Beerded Ladies

water + hops + malt + yeast + blog

This website is devoted to craft beer reviews, sudsy events, brewery tourism, stunning beertography, bad puns, offbeat beer pairings, dispatches from behind the bar and general beverage snobbery where we can apply terms like "biscuity" and talk about hop profiles.

Meet the Ladies.

Filtering by Tag: holiday

Hoppy Easter!

Beer as blood of Christ and other religious drinking.


Okay, this is from a blog, but still:

"The original Aramaic text talks about "strong drink" and "lines of ale vats." ... When the Bible was translated, centuries after Jesus had ascended to the throne of heaven, "strong drink" was replaced by "wine." At the time, beer was considered the commoner's drink, while wine was considered an upscale beverage reserved for the elite. At the time of the translation, wine was savored during the fine meals by the culturally enlightened. Beer was swilled by ignorant peasants. Historical accuracy was sacrificed because ignorant peasants were not doing the translating." - Beer Church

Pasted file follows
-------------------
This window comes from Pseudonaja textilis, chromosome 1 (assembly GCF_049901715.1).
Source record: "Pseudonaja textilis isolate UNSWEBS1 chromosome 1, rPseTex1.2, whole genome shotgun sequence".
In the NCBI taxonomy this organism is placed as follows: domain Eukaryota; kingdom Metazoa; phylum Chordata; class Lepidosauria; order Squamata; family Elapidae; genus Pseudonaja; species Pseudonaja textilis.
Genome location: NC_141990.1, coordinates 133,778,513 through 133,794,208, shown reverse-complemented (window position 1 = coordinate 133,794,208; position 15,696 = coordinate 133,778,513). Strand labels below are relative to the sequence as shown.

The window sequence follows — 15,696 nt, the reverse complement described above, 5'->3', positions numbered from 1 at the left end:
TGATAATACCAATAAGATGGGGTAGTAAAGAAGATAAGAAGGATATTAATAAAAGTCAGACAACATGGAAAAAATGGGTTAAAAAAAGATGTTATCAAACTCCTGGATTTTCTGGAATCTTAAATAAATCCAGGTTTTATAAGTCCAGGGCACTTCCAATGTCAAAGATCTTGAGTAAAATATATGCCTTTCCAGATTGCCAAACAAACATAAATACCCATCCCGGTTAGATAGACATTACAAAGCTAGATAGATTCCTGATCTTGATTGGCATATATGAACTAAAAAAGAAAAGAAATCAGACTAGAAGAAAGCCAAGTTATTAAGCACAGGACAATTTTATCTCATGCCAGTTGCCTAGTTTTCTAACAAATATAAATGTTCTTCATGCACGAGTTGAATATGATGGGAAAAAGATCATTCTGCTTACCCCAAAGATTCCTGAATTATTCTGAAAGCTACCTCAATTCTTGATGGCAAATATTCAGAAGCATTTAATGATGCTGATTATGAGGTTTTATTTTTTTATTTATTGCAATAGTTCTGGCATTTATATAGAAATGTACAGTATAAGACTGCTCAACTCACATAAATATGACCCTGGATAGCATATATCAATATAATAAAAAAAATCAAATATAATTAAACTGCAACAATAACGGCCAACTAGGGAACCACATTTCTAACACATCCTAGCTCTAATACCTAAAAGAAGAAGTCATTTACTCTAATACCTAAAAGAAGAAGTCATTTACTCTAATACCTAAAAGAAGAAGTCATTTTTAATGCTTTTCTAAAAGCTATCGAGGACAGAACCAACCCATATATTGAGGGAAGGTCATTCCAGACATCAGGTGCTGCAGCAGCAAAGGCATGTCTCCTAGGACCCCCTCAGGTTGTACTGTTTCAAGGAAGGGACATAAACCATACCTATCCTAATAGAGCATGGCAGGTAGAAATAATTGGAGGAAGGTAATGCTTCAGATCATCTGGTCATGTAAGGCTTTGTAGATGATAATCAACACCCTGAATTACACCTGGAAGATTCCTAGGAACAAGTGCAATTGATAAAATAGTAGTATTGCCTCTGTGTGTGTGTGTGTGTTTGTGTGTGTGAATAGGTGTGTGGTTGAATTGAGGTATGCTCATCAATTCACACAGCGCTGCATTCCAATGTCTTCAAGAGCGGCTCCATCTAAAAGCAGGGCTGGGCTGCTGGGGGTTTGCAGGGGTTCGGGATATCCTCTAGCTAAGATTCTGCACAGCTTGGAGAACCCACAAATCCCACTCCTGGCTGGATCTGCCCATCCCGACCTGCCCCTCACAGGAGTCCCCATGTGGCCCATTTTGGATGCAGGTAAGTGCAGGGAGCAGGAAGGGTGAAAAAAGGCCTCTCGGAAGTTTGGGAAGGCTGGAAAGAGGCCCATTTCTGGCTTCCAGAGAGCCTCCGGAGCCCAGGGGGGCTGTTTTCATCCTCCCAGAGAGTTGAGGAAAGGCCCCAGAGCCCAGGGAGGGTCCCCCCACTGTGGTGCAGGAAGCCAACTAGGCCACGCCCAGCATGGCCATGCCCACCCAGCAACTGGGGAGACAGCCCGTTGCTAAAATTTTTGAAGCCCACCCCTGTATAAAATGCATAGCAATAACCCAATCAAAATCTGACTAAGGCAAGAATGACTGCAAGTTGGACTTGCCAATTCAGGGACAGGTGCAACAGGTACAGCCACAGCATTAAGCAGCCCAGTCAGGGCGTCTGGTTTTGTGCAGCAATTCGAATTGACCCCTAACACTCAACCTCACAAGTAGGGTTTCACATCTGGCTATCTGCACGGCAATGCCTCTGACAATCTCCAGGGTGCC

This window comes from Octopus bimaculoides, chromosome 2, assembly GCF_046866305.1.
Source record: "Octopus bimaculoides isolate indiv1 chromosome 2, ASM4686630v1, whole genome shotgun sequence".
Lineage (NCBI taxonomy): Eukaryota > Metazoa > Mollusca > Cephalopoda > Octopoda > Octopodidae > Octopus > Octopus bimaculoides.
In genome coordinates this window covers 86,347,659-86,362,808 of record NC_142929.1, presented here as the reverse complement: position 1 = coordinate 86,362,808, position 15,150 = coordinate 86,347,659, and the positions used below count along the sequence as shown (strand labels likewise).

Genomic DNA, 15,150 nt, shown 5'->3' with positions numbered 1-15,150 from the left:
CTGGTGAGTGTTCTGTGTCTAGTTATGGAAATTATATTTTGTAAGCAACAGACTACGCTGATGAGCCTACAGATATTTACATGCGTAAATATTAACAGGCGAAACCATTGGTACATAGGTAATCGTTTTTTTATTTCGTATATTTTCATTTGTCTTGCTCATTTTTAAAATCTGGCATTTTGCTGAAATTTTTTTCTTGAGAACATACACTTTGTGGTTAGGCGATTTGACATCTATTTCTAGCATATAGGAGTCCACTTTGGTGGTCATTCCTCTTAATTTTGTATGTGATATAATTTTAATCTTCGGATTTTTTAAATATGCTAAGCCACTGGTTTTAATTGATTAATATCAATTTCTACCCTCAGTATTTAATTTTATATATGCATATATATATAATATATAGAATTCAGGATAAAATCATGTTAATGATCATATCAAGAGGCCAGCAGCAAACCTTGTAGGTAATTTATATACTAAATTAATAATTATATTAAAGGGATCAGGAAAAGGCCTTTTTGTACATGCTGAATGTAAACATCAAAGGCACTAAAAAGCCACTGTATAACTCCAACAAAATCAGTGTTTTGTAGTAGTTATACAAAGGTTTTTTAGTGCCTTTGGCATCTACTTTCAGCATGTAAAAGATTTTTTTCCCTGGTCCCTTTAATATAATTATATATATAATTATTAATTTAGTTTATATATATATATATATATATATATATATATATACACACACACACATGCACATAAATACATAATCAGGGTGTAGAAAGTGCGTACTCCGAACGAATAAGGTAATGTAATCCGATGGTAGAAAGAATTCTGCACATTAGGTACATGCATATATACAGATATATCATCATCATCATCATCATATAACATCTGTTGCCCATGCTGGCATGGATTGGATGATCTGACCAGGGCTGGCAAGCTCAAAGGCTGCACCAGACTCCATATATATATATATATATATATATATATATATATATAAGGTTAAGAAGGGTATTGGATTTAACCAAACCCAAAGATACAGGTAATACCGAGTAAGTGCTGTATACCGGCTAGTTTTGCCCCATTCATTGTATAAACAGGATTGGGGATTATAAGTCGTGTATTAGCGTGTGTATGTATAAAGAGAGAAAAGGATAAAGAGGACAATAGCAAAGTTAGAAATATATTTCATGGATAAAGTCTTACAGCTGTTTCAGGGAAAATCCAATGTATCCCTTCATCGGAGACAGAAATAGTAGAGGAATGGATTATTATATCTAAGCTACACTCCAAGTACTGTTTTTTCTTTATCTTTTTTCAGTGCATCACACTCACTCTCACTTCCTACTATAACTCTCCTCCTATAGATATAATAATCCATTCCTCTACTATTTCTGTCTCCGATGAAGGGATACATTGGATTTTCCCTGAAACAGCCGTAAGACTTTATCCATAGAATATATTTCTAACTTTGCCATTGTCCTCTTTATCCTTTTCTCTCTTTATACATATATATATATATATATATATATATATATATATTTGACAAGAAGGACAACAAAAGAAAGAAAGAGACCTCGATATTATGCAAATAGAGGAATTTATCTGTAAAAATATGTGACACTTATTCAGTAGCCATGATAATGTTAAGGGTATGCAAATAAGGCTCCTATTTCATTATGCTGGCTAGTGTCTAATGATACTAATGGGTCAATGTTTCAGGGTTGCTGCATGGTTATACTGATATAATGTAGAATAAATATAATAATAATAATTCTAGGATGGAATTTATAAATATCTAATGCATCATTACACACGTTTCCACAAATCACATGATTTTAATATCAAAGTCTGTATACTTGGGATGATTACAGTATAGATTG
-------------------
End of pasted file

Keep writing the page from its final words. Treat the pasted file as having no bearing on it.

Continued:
So, Jesus most likely turned water to beer, drank beer at the last super and WE SHOULD be drinking beer at communion.

Fun Biblical beer references to share around the dinner table: Numbers 28:7-10Proverbs 31:6Isaiah 24:9.

Easter Beer History:

The Danes brew Påskeøl "Easter Beer," which is usually a 5-6% lager and Bock's are historically associated with Easter, Lent and Christmas. In fact, Doppelbocks, sometimes referred to as Fastenbier ("Lenten beer,") emerged in the late eighteenth century as a powerful lager variant of the old monastic strong beer, monks' "liquid bread" which they brewed for Lent. It would be enjoyed consumed only for religious purposes during the 46 days between Ash Wednesday and Easter Sunday. It was the only thing they consumed during that time, because they were holy, and pure. The secular version of this sacred strong bier was called Bockbier.